Today, 15 May, the Amsterdam District Court rendered an important judgment in the cartel damages actions in respect of the Trucks cartel.
Several known European Truck producers colluded on Truck pricing and on passing on the costs of compliance with stricter emission rules. The infringement covered the entire EEA and lasted 14 years.
The European Commission has imposed record fines of several billion Euros in these cases. The Commission’s investigation revealed that the Truck producers had engaged in a Cartel relating to coordinating prices for medium and heavy trucks in the European Economic Area, the timing for the introduction of emission technologies, and the passing on to customers of the costs for the emission technologies.
In the procedure before the Amsterdam District court against the truck producers, the Amsterdam District Court dismisses the formal defence of the Truck producers in respect of the Claimants’ writs of summons. The Court finds that the writs of summons make sufficiently clear what the Claimants demand from the Truck producers, why they are entitled to the relief sought, and what the Truck producers should defend themselves against. This should be clear for the Truck producers as well, said the Court.
As to the substantiation of the cartel damages claims, the Amsterdam District Court refuses to dismiss the Claimants’ claims for the alleged lack thereof. The Court appreciates that the Claimants were forced to initiate legal proceedings in view of the possible prescription of the cartel damages claims, and could therefore issue rather straightforward writs of summons. The Court also understands that in view of the fact that the Cartel ended in 2011 and was only revealed by the Commission in 2016, information and documentation may no longer be available in respect of all Trucks involved.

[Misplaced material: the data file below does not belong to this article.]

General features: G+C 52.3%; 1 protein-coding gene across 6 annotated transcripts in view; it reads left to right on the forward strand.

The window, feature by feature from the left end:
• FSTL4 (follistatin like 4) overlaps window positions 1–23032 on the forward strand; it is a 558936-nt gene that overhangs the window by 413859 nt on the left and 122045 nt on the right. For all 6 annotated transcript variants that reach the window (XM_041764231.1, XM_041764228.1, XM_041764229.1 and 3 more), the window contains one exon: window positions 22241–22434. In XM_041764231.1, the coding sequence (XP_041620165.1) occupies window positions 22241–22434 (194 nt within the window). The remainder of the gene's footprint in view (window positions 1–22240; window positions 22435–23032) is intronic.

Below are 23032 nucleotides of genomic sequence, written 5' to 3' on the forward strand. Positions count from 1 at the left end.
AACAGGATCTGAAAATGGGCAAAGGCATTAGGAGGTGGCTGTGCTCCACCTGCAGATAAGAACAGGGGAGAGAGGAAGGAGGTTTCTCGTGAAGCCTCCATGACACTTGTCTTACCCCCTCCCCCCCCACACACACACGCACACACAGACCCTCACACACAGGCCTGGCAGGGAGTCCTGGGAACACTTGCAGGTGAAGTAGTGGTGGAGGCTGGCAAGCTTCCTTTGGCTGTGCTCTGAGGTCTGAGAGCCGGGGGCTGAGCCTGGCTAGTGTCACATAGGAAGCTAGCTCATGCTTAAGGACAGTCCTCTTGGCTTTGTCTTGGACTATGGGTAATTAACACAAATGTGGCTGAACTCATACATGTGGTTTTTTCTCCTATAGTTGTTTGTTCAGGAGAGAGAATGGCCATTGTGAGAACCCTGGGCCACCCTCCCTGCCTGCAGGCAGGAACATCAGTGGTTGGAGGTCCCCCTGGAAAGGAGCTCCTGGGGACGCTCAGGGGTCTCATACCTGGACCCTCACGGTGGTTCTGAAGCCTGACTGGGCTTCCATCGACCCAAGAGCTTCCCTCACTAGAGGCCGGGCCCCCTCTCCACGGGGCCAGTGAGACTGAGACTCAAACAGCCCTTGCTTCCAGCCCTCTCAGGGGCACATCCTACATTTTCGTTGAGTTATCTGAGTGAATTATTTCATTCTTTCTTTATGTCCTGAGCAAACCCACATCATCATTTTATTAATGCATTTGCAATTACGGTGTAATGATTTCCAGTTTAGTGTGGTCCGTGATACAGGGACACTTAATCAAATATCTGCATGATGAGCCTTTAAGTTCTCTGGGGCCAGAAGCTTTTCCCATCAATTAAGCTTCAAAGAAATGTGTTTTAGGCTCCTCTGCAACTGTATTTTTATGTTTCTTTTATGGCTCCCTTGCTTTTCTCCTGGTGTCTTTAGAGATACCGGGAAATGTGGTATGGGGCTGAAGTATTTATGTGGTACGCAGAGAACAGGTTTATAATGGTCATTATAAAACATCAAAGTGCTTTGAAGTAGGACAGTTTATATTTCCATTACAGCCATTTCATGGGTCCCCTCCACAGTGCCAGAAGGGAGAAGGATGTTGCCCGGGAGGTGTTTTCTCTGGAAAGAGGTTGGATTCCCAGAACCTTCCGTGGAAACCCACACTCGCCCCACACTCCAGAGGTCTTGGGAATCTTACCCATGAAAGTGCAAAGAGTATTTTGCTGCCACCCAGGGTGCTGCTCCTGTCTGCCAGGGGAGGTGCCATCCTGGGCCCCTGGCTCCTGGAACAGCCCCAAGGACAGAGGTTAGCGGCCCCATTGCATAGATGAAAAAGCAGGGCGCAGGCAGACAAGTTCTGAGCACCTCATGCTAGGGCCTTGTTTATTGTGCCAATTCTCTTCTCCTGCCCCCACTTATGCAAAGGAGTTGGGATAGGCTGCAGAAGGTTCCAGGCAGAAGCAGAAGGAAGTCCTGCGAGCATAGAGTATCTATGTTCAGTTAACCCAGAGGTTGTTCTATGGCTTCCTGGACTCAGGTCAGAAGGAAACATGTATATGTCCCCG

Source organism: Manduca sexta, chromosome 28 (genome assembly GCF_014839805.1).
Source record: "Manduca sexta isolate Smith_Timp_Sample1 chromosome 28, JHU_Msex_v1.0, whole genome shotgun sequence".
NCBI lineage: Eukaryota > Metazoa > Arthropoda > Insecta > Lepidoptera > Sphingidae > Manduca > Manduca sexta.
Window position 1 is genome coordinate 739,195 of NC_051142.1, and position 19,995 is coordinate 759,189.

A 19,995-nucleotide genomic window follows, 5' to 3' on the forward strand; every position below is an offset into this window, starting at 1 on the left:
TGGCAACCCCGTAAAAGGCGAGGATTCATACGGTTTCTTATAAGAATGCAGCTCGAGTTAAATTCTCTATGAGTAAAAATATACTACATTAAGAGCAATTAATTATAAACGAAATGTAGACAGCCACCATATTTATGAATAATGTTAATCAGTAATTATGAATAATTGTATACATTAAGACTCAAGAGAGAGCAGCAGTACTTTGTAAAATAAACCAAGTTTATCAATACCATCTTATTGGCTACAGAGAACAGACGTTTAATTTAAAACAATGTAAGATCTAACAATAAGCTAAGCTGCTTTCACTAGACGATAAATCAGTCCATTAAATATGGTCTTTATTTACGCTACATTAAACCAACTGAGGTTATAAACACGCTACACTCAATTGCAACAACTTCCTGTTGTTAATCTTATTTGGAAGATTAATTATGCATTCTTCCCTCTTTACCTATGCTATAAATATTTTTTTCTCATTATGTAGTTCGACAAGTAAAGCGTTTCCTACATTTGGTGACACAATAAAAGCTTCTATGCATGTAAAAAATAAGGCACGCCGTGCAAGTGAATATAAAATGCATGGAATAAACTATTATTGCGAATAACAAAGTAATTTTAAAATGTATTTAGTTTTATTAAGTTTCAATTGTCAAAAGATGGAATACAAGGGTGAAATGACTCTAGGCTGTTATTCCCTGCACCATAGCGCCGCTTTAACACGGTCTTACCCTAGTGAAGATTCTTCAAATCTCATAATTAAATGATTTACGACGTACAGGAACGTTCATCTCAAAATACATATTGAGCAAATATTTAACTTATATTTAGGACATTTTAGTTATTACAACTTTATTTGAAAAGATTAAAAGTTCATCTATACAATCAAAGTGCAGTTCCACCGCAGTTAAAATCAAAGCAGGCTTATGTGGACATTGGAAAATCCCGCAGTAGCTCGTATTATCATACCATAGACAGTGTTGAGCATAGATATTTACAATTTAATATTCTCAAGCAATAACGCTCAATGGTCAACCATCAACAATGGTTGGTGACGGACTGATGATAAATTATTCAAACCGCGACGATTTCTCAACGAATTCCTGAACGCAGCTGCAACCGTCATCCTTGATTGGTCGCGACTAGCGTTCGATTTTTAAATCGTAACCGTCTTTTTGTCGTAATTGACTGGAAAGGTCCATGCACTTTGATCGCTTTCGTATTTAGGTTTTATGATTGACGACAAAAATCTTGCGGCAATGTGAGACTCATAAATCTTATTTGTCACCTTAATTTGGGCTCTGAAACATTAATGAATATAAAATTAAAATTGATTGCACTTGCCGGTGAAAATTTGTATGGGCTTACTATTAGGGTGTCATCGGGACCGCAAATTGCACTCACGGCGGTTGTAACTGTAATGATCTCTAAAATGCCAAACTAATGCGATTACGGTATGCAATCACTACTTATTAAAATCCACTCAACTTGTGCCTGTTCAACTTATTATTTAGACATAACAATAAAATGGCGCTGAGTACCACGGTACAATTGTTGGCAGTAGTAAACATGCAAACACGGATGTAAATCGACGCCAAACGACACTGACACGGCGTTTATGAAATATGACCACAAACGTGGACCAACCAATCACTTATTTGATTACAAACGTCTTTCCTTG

To focus the discussion on the merits of the case rather than formal defences, the Amsterdam District Court would like the Claimants to provide more specific information in respect of the Trucks involved. However, the Court leaves it up to the Claimants what information they deem necessary to substantiate their claims.
The defence of the Trucks producers in respect of the assignments was also dismissed by the Amsterdam District Court. From the judgment it follows that it suffices to substantiate the assignments by providing the assignment documentation, and the Claimants have done so already in their writs of summons.
Jeroen van den Brande and Theodoor Verheij, who represent Claimants in this case, welcome the guidance given by the Amsterdam District Court in this judgment. They expect that the judgment will get the case past the preliminary issues raised by the Truck producers, and focus on what this case is really about: the compensation for harm caused.
For more information, please contact Theodoor Verheij.